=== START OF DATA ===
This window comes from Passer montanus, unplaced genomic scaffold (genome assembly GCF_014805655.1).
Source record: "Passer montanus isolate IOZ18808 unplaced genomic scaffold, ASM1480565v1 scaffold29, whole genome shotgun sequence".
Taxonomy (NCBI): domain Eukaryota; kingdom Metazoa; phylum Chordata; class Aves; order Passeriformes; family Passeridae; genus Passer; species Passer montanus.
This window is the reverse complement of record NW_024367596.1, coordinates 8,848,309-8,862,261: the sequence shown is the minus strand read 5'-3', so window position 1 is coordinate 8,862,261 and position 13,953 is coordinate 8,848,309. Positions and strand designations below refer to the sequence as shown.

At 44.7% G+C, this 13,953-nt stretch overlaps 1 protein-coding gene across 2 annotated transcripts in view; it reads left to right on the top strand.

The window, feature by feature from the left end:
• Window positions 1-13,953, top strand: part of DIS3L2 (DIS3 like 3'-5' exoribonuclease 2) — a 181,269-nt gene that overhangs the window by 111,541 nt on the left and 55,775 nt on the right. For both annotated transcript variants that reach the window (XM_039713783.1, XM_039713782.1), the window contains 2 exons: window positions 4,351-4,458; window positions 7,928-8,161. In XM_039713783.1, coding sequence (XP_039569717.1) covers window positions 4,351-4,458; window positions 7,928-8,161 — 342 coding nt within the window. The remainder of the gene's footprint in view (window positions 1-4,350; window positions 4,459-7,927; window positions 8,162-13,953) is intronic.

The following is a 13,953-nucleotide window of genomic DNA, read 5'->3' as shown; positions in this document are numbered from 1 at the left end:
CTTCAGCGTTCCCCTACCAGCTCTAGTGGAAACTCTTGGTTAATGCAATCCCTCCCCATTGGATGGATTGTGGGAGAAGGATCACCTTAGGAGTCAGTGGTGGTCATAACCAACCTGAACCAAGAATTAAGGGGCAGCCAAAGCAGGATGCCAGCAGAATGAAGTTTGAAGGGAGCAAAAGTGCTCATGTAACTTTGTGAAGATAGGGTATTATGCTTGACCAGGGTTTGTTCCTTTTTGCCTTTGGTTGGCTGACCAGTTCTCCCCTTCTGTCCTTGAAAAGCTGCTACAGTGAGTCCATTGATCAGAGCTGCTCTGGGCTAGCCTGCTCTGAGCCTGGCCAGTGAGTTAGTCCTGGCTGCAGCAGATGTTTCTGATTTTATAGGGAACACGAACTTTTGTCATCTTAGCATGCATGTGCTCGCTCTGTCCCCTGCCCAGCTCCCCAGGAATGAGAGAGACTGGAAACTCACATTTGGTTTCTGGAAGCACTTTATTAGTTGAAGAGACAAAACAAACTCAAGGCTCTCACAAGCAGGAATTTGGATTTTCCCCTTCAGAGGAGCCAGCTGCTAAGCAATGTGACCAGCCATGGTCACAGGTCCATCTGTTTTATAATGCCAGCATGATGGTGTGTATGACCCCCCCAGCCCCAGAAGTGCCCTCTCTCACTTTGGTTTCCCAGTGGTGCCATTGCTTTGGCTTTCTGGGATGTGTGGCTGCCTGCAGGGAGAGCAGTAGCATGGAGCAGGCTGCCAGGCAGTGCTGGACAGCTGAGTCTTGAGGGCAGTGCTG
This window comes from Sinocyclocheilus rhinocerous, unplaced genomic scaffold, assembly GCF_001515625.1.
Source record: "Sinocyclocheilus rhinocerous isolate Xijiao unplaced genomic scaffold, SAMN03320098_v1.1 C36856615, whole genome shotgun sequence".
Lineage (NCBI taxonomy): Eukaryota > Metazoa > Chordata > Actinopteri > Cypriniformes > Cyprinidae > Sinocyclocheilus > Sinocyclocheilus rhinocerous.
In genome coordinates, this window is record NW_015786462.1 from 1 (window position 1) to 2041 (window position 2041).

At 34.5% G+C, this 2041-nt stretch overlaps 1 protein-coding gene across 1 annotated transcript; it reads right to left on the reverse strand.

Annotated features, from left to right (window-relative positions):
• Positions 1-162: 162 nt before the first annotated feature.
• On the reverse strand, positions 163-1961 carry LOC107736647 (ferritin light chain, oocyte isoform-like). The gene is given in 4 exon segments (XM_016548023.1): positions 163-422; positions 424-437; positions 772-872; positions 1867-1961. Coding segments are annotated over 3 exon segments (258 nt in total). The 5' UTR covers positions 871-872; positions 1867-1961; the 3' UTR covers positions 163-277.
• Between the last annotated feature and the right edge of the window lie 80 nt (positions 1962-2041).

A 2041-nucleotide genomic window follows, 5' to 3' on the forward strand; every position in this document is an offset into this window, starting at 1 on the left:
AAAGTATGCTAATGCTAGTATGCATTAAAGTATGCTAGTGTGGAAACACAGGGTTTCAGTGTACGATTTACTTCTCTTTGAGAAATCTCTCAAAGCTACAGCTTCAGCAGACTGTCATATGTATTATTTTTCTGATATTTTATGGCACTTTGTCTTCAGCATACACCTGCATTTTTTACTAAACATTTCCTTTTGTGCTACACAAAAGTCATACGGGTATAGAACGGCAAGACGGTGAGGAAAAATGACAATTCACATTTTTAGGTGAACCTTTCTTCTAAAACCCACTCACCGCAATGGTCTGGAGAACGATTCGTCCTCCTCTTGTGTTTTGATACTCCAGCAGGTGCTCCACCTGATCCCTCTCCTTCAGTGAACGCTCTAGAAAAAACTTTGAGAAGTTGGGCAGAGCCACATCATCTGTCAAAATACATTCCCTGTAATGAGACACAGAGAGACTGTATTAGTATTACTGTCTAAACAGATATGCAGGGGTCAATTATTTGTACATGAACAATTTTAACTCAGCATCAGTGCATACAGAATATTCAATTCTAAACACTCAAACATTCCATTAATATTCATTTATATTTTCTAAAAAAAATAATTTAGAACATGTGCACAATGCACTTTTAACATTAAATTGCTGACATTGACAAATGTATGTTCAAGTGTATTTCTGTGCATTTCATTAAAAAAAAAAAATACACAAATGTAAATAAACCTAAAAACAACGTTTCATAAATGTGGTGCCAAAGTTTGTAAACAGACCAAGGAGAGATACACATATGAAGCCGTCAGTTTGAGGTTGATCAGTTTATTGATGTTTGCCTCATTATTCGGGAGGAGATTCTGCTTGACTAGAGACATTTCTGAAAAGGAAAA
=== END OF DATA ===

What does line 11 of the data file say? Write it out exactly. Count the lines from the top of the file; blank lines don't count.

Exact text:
Source record: "Sinocyclocheilus rhinocerous isolate Xijiao unplaced genomic scaffold, SAMN03320098_v1.1 C36856615, whole genome shotgun sequence".